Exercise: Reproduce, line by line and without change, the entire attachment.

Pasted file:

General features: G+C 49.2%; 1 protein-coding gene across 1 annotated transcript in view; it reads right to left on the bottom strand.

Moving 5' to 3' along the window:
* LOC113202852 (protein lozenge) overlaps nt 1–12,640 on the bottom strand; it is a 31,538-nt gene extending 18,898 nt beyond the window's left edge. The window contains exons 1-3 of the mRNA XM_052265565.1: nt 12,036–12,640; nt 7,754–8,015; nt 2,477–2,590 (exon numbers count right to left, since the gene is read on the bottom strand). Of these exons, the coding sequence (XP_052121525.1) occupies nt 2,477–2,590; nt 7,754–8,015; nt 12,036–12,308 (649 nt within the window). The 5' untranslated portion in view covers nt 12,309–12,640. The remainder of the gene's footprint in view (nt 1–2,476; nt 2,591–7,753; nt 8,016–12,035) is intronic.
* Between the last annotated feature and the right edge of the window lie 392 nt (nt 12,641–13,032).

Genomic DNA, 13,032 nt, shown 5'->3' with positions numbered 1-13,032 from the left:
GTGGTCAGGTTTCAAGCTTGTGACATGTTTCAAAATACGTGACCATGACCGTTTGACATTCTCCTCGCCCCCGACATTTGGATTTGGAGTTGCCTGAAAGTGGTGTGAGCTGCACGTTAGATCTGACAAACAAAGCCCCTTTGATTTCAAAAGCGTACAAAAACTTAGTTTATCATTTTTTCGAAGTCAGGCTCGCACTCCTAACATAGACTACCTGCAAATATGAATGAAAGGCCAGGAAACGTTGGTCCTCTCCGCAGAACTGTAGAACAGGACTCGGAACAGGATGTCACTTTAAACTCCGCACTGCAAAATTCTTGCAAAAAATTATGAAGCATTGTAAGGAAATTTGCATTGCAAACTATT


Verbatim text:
General features: G+C 49.2%; 1 protein-coding gene across 1 annotated transcript in view; it reads right to left on the bottom strand.

Moving 5' to 3' along the window:
* LOC113202852 (protein lozenge) overlaps nt 1–12,640 on the bottom strand; it is a 31,538-nt gene extending 18,898 nt beyond the window's left edge. The window contains exons 1-3 of the mRNA XM_052265565.1: nt 12,036–12,640; nt 7,754–8,015; nt 2,477–2,590 (exon numbers count right to left, since the gene is read on the bottom strand). Of these exons, the coding sequence (XP_052121525.1) occupies nt 2,477–2,590; nt 7,754–8,015; nt 12,036–12,308 (649 nt within the window). The 5' untranslated portion in view covers nt 12,309–12,640. The remainder of the gene's footprint in view (nt 1–2,476; nt 2,591–7,753; nt 8,016–12,035) is intronic.
* Between the last annotated feature and the right edge of the window lie 392 nt (nt 12,641–13,032).

Genomic DNA, 13,032 nt, shown 5'->3' with positions numbered 1-13,032 from the left:
GTGGTCAGGTTTCAAGCTTGTGACATGTTTCAAAATACGTGACCATGACCGTTTGACATTCTCCTCGCCCCCGACATTTGGATTTGGAGTTGCCTGAAAGTGGTGTGAGCTGCACGTTAGATCTGACAAACAAAGCCCCTTTGATTTCAAAAGCGTACAAAAACTTAGTTTATCATTTTTTCGAAGTCAGGCTCGCACTCCTAACATAGACTACCTGCAAATATGAATGAAAGGCCAGGAAACGTTGGTCCTCTCCGCAGAACTGTAGAACAGGACTCGGAACAGGATGTCACTTTAAACTCCGCACTGCAAAATTCTTGCAAAAAATTATGAAGCATTGTAAGGAAATTTGCATTGCAAACTATT